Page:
PPP/EIDL updates June 17, 2020

A “few” changes have occurred since my last post. Here’s a quick summary:

  • The EIDL application window has re-opened. For a while, only agricultural requests were being accepted, but now businesses that missed the original window are allowed to apply.
  • If you accepted the EIDL loan that was proposed but now were declined or now feel the amount was inadequate, you can apply for reconsideration by filling out form 3502 (attached here) and emailing the form and referencing your original SBA application number to Reconsideration@sba.gov
  • EIDL loans require that you provide a copy of the company resolution authorizing the loan to the SBA (see RESOLUTION OF BOARD OF DIRECTORS on page 7 of the agreement), provide a copy of proof of insurance (see DUTY TO MAINTAIN HAZARD INSURANCE on page 4) and (if you have employees) post the EEO notice (page 10 of the agreement). I suggest using certified mail to send the SBA documents.
  • PPP forgiveness provisions have been modified. You now have 24 weeks to spend the proceeds in approved ways (up from 8 weeks) and the payroll component has been reduced from 75% of proceeds to 60%.
  • PPP forgiveness forms have been issued, but the initial forms were done before the forgiveness provisions were modified. I suspect we will have several modifications before forgiveness is granted. The banks are going to want assurance from the SBA that the forms the applicants will fill out for the banks will be considered valid at the SBA.
  • Requirements for forgiveness of self-employed individuals’ PPP loans are still subject to interpretation. By definition, self-employed persons don’t have “payroll” expense for themselves, so the 75%/60% rule isn’t applicable. Interim final rule 19, which is scheduled to be published on June 19, 2020, indicates that owner compensation equal to the amount of the loan will qualify for forgiveness. This seems to indicate that if you obtained a $15,000 PPP loan, and you transfer $15,000 from your business account to your personal account within the 24 weeks, the loan will be forgiven. If you don’t have a separate business account…..well, hopefully there will be more clarification.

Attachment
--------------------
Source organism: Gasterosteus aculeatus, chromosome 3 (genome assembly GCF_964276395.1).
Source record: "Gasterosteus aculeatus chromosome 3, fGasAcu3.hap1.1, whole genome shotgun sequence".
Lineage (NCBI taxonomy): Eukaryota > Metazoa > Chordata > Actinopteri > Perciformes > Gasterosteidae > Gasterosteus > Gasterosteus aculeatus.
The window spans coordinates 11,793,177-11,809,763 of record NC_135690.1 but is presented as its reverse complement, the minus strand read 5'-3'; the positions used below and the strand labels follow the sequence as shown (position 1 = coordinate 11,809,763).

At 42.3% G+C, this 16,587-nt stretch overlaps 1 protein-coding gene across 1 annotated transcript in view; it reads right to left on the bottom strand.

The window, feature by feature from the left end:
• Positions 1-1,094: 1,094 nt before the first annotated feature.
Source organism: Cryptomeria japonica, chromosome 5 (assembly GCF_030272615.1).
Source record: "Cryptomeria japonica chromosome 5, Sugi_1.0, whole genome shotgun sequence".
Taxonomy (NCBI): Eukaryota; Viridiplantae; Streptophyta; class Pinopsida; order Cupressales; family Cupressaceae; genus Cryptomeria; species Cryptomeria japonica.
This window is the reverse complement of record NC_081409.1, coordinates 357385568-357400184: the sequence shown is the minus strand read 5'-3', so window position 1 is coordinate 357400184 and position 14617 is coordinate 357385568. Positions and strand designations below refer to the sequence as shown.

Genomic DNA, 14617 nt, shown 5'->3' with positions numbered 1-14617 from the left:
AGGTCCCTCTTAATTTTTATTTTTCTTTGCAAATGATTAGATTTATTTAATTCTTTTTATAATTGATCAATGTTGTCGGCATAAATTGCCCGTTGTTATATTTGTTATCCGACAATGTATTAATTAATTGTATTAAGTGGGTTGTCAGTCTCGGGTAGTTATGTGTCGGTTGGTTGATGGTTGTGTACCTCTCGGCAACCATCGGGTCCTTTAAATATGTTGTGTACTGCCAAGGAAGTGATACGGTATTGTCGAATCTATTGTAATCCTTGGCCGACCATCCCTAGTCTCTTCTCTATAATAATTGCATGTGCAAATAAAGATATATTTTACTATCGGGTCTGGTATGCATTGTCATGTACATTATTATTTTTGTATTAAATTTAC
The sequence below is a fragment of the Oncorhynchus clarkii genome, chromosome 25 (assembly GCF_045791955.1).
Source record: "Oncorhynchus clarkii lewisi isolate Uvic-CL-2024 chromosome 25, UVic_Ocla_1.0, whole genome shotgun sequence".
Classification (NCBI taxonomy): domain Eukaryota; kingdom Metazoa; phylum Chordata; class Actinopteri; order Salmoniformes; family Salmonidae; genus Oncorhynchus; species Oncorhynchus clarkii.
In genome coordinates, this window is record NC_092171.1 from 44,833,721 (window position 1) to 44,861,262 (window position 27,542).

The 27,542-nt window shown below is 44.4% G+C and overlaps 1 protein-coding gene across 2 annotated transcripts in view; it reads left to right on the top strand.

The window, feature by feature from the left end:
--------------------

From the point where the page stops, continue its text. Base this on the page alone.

• PPP loan applications previously disqualified due to a “yes” response to the question “Within the last 5 years, for any felony, has the applicant….” may now be eligible. The question previously disqualified you immediately; the SBA has indicated that the potential lender should contact the applicant for a letter of explanation, and that the loan request may be granted depending on type and age of the offense.
  • Still unclear at this point – are the expenses deemed paid from the PPP loan non-deductible? The IRS issued an opinion that they were non-deductible under existing policies; the language of the CARES act indicates that they should be deductible, and the courts obviously have not had a chance to weigh in. This potentially could have an effect on the expenses eligible for R&D credits as well, so consult with your tax professional before applying for loan forgiveness.